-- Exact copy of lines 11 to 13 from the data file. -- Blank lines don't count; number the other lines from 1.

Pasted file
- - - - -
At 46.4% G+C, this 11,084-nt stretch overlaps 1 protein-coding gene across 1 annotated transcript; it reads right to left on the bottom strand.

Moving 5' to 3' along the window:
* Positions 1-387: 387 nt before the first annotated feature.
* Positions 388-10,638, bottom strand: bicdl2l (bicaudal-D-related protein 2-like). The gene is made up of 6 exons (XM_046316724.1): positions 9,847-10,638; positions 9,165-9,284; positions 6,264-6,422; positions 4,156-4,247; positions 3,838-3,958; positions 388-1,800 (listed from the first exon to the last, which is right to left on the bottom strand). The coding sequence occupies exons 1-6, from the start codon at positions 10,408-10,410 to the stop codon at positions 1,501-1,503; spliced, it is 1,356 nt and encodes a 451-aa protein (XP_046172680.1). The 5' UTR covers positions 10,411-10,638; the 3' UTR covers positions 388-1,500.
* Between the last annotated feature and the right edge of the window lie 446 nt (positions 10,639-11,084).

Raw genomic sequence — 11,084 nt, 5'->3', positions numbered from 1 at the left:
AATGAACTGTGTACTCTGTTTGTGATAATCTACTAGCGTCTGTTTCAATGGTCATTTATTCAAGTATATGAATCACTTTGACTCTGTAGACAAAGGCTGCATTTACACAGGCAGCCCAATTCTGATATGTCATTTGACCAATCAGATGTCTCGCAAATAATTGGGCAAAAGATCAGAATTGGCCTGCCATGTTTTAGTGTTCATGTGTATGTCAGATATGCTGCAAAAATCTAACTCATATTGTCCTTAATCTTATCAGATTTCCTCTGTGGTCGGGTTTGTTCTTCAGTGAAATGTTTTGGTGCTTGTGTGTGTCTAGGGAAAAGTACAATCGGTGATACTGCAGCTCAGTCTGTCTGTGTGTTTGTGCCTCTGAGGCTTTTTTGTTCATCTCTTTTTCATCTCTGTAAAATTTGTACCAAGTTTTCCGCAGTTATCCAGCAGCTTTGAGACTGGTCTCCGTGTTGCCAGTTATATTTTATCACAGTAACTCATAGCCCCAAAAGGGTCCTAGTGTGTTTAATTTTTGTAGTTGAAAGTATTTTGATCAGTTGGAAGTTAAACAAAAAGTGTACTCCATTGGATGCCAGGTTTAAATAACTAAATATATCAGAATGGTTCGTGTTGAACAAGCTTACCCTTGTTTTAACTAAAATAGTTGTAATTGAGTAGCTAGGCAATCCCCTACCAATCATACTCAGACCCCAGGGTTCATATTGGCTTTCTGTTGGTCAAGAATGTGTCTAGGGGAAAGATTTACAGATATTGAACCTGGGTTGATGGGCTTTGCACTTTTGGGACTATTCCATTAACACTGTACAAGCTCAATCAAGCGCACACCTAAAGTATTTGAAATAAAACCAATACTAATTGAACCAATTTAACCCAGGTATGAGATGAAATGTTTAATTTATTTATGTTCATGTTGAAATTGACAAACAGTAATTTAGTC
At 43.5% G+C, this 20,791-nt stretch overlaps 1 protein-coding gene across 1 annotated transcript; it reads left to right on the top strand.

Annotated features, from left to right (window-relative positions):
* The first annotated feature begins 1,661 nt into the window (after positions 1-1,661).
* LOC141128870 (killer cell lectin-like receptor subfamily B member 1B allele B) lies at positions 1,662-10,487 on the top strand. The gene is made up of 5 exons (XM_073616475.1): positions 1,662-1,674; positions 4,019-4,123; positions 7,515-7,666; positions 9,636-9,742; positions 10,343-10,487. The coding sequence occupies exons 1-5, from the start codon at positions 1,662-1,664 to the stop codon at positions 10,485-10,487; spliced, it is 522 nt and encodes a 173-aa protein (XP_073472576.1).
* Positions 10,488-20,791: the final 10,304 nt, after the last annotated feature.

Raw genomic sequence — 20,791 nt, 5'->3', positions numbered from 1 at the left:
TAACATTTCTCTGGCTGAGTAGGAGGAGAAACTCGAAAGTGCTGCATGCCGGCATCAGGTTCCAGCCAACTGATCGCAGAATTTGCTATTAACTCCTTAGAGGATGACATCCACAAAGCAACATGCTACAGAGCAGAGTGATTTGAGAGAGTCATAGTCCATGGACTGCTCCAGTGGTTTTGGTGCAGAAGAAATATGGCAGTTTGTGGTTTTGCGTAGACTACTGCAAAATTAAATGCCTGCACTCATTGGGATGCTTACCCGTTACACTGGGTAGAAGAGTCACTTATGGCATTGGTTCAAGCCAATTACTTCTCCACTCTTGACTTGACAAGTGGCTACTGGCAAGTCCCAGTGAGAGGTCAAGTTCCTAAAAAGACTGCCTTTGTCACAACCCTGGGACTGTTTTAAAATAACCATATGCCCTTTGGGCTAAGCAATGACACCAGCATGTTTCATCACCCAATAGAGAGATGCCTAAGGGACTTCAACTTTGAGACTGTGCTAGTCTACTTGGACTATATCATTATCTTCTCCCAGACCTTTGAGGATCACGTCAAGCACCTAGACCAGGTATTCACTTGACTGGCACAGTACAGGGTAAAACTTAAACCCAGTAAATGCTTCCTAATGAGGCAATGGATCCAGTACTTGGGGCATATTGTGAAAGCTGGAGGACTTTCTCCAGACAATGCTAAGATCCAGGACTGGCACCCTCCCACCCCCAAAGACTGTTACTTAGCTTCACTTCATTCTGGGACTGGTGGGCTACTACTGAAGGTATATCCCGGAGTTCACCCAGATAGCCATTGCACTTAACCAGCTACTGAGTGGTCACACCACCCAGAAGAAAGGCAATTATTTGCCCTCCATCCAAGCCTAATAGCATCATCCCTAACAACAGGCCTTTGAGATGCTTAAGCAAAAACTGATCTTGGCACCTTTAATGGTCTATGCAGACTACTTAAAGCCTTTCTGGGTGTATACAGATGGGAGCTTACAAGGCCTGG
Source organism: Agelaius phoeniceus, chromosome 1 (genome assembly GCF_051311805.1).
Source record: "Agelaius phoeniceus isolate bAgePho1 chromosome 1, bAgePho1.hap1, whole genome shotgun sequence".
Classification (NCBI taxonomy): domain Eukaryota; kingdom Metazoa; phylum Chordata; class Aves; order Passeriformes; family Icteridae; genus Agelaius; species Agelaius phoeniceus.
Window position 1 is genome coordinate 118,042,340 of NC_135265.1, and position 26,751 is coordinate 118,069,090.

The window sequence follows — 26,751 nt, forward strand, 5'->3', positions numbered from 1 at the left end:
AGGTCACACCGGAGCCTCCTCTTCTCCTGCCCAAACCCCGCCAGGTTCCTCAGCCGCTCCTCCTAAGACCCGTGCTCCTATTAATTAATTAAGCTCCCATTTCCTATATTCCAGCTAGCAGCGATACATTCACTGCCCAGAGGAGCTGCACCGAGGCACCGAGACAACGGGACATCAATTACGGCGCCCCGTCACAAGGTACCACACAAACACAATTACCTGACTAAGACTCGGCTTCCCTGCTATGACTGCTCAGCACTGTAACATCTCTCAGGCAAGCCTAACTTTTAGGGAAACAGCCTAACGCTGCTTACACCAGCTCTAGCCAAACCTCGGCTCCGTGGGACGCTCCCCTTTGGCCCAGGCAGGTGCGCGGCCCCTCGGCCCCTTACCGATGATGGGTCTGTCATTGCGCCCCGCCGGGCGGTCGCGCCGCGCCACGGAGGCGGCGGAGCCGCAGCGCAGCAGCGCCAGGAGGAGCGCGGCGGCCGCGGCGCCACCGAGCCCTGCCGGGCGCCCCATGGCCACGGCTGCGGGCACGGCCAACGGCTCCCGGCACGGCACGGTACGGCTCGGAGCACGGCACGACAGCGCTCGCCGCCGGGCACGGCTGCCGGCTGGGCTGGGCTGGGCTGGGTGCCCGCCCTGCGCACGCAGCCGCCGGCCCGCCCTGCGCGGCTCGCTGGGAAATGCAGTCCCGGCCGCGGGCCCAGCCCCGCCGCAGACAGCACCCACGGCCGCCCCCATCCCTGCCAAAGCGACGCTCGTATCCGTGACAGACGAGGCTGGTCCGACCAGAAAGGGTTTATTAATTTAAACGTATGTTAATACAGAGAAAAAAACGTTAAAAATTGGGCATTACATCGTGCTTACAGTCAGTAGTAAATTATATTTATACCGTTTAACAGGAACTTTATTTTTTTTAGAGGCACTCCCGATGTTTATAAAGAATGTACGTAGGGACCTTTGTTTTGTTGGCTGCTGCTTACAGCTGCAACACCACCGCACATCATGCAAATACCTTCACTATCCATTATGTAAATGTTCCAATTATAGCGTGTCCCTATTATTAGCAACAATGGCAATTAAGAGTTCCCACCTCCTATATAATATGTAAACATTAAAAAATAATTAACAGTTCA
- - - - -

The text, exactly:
* LOC141128870 (killer cell lectin-like receptor subfamily B member 1B allele B) lies at positions 1,662-10,487 on the top strand. The gene is made up of 5 exons (XM_073616475.1): positions 1,662-1,674; positions 4,019-4,123; positions 7,515-7,666; positions 9,636-9,742; positions 10,343-10,487. The coding sequence occupies exons 1-5, from the start codon at positions 1,662-1,664 to the stop codon at positions 10,485-10,487; spliced, it is 522 nt and encodes a 173-aa protein (XP_073472576.1).
* Positions 10,488-20,791: the final 10,304 nt, after the last annotated feature.

Raw genomic sequence — 20,791 nt, 5'->3', positions numbered from 1 at the left: